A Navy pilot is stranded on an island in “Lt. Robin Crusoe, U.S.N,” one of a series of Disney movies in the 1960s that starred Dick Van Dyke, born December 13th, 1925. Besides having TV success on “The Dick Van Dyke Show” in the ’60s and “Diagnosis: Murder” in the ’90s, Van Dyke also had several hit movies including “Bye Bye Birdie,” “Chitty Chitty Bang Bang,” and Disney’s “Mary Poppins” with Julie Andrews.
A year after “Mary Poppins,” Andrews starred in “The Sound of Music” with another actor born on December 13th, Christopher Plummer (1929). Plummer’s other movies include “The Insider” and “Up,” and he was reunited with Andrews in 2001 on a live TV broadcast of “On Golden Pond.” And in 2012, at age 82, Plummer became the oldest actor to win a competitive Oscar for his role in the film “Beginners.”
Julie Andrews has done three TV specials with Carol Burnett. They aired in the U.S. in 1962, 1971…and on December 13th, 1989, the day that singer Taylor Swift was born. Swift acted in young people’s theater productions (once playing Maria in “Sound of Music”) before launching a country music career as a teenager. Swift has won more than 200 awards for her country and pop recordings, including seven Grammys before the age of 25.
August 28 in history:
The March on Washington for Jobs and Freedom drew about 200,000 people to Washington, D.C. on August 28th, 1963. The March is remembered as the occasion when Martin Luther King Jr. delivered his “I have a dream” speech to the crowd gathered in front of the Lincoln Memorial.
Forty-five years later, on August 28th, 2008, presidential candidate Barack Obama referred to King’s speech at the Lincoln Memorial during his own acceptance speech at the Democratic National Convention. The outdoor speech was given at Invesco Field (now Sports Authority Field) at Mile High, the home stadium of the Denver Broncos.
In 2013, Quvenzhané Wallis became the youngest African-American to receive an Oscar nomination for acting and the youngest person ever nominated for the Best Actress Oscar, for her role in “Beasts of the Southern Wild.” Wallis turns 13 years old today.
Berry Gordy Jr. had a dream of running a record company. Gordy’s company Motown released “Please Mr. Postman” by the Marvelettes on this day in 1961. It would become Motown’s first number-one record.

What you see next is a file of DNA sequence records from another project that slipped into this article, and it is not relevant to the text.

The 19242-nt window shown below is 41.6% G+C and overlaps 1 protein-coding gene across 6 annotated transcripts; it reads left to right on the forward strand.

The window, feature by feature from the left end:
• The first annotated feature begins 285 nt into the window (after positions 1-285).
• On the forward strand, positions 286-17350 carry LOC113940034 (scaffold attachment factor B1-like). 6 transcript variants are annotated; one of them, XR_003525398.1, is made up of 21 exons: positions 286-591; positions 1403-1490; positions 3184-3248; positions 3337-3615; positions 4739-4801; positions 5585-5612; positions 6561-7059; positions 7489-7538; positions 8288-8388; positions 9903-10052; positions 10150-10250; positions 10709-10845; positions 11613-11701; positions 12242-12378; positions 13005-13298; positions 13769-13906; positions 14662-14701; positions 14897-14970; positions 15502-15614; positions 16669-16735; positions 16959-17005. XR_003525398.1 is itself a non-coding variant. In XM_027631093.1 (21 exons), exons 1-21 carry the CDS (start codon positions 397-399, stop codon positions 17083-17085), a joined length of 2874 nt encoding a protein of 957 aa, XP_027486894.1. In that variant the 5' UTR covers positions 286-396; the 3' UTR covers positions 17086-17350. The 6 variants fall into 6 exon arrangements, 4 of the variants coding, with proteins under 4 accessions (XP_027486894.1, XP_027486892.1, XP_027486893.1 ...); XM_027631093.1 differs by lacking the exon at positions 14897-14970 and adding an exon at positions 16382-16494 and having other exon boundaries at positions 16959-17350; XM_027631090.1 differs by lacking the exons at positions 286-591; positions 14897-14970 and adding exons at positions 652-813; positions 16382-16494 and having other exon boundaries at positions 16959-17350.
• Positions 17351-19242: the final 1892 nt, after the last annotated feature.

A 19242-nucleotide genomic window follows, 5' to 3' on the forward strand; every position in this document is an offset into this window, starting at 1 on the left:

Michael Jackson was one of the most successful artists on Motown Records. In 1984, Jackson starred in TV commercials for a soft drink which got its current name on August 28th, 1898. North Carolina druggist Caleb Bradham had invented a beverage he called “Brad’s Drink,” but in 1898, he renamed it “Pepsi-Cola.”
August 15 in history:
Some big events in show business on this date…
“The Wizard of Oz” had its Hollywood premiere on August 15th, 1939, at Grauman’s Chinese Theatre.
Ed Sullivan introduced the Beatles at their Shea Stadium concert in New York on this date in 1965. More than 50,000 fans attended, with tickets priced from $4.50 to $5.65.
The advance ticket price was $6 a day for the Woodstock Music Festival in New York state, which drew much more than 50,000 music fans. Woodstock began on August 15th, 1969, and lasted until the early
morning of August 18th.
The Stevie Wonder hit “My Cherie Amour” was a top-ten song on the Billboard charts the week of the Woodstock festival. The record was featured in the 2012 movie “Silver Linings Playbook,” for which Jennifer Lawrence won the Oscar for best actress. Lawrence, also known for playing Katniss in the movie version of the novel “The Hunger Games,” was born on this date in 1990.
August 12 in history:
The U.S flag was raised over Iolani Palace in Honolulu on August 12th, 1898, marking America’s official annexation of Hawaii. The last monarch to reign over Hawaii from the palace was Queen Lili’uokalani.
August 12th is marked as the day in 30 B.C. when Egyptian Queen Cleopatra the 7th died, apparently committing suicide by allowing a snake to bite her.
Director Cecil B. DeMille, born on this date in 1881, made a movie about Cleopatra in 1934, starring Claudette Colbert. “Cleopatra” was nominated for best picture at the Academy Awards the following year.
Actor John Cazale only made five movies in his brief career, but they were all nominated for best picture Oscars: the first two “Godfather” films, “The Conversation”, “Dog Day Afternoon” and “The Deer Hunter”. Cazale died of cancer at age 42. He was born August 12th, 1935.